2005-05-27 / Editorial/Opinion



I have a confession to make.

I am a Nascar fan. Not a Nascar Nut, as many seem to be, but a fan nevertheless.

As a fan, I have heard of the jokes about how the entire sport is just “going fast and turning left.”

I have also heard many of my friends and neighbors excoriate those who are fans of sports car racing as violent, beer-drinking, right wing, knuckle-dragging, segregationist idiots.

Well, I’m here to tell you that the sport is much more than going fast and turning left and that few fans of the sport match the expectation of those who do not understand the sport and its supporters.

And, the number of Nascar supporters grows by leaps and bounds each year. That is true even in the bluest of blue states – New York.

The first nine races this year have drawn a national rating of 6.2, double the average that the Fox Network pulled for its Major League Baseball games last week.

Fox pulled a 2.2 rating in New York City, up a full ten percent from last year. Those are respectable numbers for a major market such as ours, and the number of people who watch increases with each race.

“For a market that does not have a nearby track, those are fantastic numbers,” said one Nascar official. “We can’t wait to get a track in the New York City area.”

The tens of thousands of Nascar fans in New York City, many of whom are afraid to admit their addiction and sit in the dark each Saturday watching the Busch Series race (the triple-A league of racing) or the Nextel Series Race on Sunday (the big leagues, what was called the Winston Cup until cigarette smoking became déclassé).

Perhaps once a year they take a trek to the nearest tracks – The Pocono Speedway in Long Pond, Pennsylvania; Watkin’s Glenn in upstate New York or the Dover (Delaware) track. Since all of the tracks are in fairly rural areas, it takes a few hours to get from New York to the track’s vicinity and another hour or so to actually get parked and to walk to the grandstand.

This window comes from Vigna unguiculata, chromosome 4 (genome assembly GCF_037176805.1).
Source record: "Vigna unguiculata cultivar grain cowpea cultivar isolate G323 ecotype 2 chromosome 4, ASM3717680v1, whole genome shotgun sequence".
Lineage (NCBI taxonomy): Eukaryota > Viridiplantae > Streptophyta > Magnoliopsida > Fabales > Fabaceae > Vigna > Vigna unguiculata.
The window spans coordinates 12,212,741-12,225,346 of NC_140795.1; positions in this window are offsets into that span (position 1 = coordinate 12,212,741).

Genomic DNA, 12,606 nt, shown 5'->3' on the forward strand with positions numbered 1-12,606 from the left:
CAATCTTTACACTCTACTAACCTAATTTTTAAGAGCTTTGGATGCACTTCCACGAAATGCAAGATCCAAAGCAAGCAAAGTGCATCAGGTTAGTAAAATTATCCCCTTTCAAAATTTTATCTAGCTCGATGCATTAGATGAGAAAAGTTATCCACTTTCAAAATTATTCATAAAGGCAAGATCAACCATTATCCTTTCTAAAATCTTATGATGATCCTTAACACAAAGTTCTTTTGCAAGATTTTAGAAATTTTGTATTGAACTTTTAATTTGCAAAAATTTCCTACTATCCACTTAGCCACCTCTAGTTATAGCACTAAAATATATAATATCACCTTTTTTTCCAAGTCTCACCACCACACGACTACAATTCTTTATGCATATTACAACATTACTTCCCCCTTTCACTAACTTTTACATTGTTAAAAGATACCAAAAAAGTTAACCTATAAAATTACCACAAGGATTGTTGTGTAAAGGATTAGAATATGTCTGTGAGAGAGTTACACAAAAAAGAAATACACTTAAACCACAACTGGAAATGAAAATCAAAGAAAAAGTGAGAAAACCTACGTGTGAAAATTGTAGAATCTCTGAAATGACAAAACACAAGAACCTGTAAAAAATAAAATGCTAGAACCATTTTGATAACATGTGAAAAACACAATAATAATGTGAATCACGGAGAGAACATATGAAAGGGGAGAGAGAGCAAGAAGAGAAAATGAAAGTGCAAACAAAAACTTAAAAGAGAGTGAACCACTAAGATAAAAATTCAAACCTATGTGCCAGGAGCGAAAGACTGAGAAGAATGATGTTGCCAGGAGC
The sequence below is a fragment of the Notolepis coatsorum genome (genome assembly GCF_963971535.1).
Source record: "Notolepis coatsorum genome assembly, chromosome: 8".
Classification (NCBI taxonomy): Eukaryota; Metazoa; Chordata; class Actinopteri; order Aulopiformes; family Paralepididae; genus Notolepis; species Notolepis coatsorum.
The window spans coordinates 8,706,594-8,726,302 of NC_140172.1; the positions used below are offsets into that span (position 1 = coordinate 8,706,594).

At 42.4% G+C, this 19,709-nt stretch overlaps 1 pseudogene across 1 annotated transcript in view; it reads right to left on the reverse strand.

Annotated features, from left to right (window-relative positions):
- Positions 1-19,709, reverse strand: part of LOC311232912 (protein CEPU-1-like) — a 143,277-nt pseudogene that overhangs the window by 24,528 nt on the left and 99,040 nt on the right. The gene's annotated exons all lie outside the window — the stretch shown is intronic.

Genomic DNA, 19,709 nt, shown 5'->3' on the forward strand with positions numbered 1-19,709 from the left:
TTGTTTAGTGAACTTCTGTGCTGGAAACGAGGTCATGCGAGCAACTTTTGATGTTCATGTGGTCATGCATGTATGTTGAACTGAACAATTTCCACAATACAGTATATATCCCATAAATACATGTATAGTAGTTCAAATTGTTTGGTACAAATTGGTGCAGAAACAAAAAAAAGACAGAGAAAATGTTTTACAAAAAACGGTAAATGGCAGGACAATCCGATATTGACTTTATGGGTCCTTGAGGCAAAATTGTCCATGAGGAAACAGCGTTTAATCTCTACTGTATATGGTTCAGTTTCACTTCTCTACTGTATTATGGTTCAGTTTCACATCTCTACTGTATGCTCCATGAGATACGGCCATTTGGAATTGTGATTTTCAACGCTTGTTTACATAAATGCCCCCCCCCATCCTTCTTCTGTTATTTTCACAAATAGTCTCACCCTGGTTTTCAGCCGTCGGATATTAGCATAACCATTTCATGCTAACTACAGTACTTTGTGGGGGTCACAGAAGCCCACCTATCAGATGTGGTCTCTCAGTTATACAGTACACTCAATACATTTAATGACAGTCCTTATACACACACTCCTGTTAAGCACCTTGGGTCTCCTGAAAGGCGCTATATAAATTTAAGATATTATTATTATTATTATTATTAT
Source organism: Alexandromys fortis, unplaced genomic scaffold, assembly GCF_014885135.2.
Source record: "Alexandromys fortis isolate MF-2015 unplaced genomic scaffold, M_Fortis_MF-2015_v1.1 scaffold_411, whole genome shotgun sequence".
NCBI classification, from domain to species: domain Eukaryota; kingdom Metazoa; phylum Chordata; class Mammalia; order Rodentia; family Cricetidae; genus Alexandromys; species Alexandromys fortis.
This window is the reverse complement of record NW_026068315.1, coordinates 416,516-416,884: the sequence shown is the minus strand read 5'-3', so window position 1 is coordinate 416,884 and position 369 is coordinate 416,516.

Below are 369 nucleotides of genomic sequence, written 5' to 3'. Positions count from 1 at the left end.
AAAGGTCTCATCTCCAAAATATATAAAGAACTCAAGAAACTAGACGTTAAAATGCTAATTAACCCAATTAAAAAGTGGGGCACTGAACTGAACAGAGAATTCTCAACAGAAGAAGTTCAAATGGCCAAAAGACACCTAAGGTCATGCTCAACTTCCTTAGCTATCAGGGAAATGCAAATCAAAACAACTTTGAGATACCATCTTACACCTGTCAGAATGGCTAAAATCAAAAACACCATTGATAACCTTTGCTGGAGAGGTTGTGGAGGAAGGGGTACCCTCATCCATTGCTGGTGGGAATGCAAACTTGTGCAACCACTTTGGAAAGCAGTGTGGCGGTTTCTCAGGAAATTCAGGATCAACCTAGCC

That may all change in a few years. The International Speedway Corporation has bought property in Staten Island where it hopes to build a 95,000-seat speedway. That’s right, 95,000 seats. And, on race day, every one of them will be filled.

For years, I pushed for a track on the Arverne Urban Renewal Area, but it would have taken the entire site to make a decent speedway, and the city was more interested in housing than in recreation – especially a Nascar track. I can only imagine what our patrician mayor, Mike Bloomberg, thinks of race fans.

Our local politicians also laughed at the notion, but it would have been a great deal for Rockaway in the long run.

In any case, Nascar is making a run at American culture, not only in the rural outback’s of the nation, but in its big cities. More and more, you see race jackets and bumper stickers extolling one driver or another. I know that many of those who wear the jackets have never seen a race and have no idea what the jacket means outside of the fact that it is colorful and interesting.

Most who wear their driver’s colors, however, are genuinely interested in the sport, in the driver and are knowledgeable about the sport that is so much more than go fast and turn left.